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Political philosophy is the study of human social organization and of the nature of man/woman in society. A political philosopher is likely to ponder the following questions: What is the ideal form of government? Is it aristocracy, monarchy, theocracy, democracy, some mix of the different systems, or absolutely no government at all (anarchy)? And which economic system is best? A predominantly capitalistic one, a socialistic one, or perhaps a mix of the two? At what point in history did people agree upon the "need" for government? How did they live before the inauguration of government -- i.e., in the "state of nature"? Are people inherently good or bad, or neither? Are the problems of society owing mostly to man's fallen nature, to bad social organization and management, or to something else? What remedial agency does the world most need? More religion and spirituality? Wiser, abler rulers? Fewer laws and regulations? By what criteria can a society be judged good? By its wealth? By the way in which it treats its poorest members? By the richness of its art and culture? By the ease with which personal bonds are formed? Are we "our brothers' keeper"? Do we have any responsibility to those less fortunate than ourselves? These are merely a few of the many questions that political philosophers ponder.
Originally posted by Misoir
While Libertarian does not support the abolition of the state, Anarchism does.
‘One gratifying aspect of our rise to some prominence is that, for the first time in my memory, we, “our side,” had captured a crucial word from the enemy . . . “Libertarians” . . . had long been simply a polite word for left-wing anarchists, that is for anti-private property anarchists, either of the communist or syndicalist variety. But now we had taken it over. . .’ [The Betrayal of the American Right, p. 83]
Originally posted by Misoir
reply to post by ANOK
I was under the assumption that the member I was responding to was an American thus using the standard Right-Libertarian definition for Libertarianism I believed would apply to his general thought. In Europe I am aware and in full understand that the term Libertarian was originally coined there as the term for the current ideology of Anarchism....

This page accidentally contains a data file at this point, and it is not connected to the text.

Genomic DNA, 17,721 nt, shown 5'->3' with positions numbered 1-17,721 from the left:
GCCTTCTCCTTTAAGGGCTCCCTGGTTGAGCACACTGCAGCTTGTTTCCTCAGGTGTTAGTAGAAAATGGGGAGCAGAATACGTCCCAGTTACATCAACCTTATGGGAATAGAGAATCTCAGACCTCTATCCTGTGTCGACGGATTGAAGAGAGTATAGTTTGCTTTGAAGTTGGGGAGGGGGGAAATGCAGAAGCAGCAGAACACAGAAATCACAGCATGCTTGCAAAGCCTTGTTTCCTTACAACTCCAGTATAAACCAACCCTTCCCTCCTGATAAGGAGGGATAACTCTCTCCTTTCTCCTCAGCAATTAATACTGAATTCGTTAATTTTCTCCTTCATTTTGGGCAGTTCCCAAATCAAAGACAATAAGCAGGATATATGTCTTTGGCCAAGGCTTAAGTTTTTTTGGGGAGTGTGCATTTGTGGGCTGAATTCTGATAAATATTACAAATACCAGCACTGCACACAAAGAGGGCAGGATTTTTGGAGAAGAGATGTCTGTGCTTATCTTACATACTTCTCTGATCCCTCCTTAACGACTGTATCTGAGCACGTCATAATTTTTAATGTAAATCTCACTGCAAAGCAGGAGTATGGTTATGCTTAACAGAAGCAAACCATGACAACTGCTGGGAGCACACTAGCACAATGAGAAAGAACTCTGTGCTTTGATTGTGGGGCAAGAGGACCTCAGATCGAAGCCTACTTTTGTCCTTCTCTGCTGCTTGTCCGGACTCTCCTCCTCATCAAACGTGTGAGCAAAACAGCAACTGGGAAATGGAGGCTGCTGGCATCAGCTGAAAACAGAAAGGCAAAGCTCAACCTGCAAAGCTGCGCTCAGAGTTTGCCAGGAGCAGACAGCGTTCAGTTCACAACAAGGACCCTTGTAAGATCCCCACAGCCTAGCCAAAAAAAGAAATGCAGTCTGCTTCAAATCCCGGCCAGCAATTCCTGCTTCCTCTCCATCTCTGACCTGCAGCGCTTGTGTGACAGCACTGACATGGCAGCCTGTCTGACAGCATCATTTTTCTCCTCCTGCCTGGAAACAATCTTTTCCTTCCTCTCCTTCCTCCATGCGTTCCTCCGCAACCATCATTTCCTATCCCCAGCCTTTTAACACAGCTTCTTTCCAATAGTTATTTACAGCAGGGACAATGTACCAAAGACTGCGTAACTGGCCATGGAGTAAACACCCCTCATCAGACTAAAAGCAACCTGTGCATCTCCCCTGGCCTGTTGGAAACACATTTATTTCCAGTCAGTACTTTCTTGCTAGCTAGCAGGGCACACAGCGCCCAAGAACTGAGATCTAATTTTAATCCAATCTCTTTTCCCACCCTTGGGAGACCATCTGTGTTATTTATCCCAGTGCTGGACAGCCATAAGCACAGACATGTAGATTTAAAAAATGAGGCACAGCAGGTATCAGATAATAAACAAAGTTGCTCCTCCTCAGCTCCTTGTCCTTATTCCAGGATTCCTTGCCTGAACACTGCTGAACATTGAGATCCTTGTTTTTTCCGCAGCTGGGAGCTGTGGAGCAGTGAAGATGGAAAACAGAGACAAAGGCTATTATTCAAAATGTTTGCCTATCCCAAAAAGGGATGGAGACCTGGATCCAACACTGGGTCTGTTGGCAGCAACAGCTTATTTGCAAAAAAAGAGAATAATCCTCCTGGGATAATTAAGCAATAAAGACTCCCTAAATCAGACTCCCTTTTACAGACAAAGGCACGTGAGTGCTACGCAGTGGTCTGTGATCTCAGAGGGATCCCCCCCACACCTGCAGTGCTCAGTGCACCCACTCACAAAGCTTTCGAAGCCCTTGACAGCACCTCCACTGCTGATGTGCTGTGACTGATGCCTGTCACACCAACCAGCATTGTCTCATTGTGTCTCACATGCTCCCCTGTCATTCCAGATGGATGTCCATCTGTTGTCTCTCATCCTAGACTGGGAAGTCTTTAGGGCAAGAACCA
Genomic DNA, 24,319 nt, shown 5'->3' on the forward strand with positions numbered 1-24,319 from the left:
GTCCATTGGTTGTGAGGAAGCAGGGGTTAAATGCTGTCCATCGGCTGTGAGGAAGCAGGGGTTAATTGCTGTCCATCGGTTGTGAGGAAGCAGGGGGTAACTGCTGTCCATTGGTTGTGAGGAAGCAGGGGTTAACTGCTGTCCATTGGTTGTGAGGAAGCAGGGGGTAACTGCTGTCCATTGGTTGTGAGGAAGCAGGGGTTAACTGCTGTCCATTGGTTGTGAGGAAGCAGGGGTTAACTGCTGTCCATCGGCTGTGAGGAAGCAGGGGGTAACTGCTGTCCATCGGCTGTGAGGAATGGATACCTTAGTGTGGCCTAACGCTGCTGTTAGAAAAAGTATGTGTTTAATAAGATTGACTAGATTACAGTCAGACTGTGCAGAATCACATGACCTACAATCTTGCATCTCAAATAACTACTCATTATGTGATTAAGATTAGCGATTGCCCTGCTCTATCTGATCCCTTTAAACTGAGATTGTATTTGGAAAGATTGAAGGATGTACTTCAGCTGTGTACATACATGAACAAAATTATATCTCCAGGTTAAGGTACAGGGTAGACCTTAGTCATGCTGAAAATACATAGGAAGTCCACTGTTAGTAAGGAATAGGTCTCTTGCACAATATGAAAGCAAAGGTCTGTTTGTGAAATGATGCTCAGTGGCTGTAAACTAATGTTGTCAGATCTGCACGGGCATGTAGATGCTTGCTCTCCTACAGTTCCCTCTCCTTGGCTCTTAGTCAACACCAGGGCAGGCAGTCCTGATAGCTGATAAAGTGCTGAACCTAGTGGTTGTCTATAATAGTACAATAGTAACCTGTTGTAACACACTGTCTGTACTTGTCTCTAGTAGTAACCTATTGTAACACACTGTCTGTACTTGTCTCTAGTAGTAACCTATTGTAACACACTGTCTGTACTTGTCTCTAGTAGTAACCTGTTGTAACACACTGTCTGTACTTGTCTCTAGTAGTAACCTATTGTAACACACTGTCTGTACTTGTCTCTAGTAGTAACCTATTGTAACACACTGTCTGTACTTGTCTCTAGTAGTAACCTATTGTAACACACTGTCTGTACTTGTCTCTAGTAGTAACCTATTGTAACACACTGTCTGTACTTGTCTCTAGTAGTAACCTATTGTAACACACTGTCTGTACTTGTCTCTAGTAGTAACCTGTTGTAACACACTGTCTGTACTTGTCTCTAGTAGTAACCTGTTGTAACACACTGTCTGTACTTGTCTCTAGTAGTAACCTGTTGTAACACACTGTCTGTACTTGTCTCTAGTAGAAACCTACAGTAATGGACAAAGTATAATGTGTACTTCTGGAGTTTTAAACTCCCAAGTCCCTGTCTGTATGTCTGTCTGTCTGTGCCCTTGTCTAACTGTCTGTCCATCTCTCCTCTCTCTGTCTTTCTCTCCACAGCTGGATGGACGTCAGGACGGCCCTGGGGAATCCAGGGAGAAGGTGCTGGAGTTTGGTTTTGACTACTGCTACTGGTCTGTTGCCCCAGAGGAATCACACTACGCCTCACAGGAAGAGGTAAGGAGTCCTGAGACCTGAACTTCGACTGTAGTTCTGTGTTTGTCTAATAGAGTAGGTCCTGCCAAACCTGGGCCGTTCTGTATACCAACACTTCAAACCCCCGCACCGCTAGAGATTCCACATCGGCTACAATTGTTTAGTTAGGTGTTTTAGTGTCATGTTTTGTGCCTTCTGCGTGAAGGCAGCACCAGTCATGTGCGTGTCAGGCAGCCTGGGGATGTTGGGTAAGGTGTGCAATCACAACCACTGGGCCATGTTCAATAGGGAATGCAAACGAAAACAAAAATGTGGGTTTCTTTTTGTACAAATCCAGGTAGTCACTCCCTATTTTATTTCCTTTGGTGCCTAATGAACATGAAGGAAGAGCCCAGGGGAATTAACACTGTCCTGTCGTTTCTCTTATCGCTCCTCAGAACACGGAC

It was never meant to symbolize defense of the capitalist system as it has been interpreted in the United States.
"Libertarian" is a word that historically belongs to the Left - to the revolutionary and anti-Statist Left. We will not allow it to be devalued by reference to the Right (or for that matter to the reformist Left, as also happens sometimes). Thatcherites, survivalists, vigilantes and all other rightwing loony tunes are not and have never been libertarians. Everywhere these ideas hold sway liberty is on the rack. - D
Originally posted by kwakakev
reply to post by Misoir
In a perfect world what political philosophy has the most respected and justified system for global management?
And how does this relate to the diverse local systems of governance?
Originally posted by Maslo
1. Do you believe socialist anarchism (or collectivist anarchy) is possible in real world?
Isnt it a contradiction in itself?
How can common property arise from private property environment (and maintain itsef) without some forcing agent (government)?
If companies owned by all workers like shareholders are possible to arise and be better than privately owned companies in free environment, why havent they arisen in capitalist society and out-competed privately owned companies on the free market?
Doesnt socialism in its true definition (common ownership of all means of production) directly imply authoritarian government in some form?
2 Libertarianism / anarchocapitalism is centered around natural rights: People have the right to life, liberty and property. The first right is obviously most important, followed by second and third respectivelly. In your opinion, havent modern extremist libertarians wrongly elevated right to property and liberty above the right to live?
(by fighting against even basic lifesaving welfare state, national healthcare, or for example critizing drunk driving laws and other sensible preventive laws which protect more important right to live, by infringing on the other two rights, in case when these can come into conflict).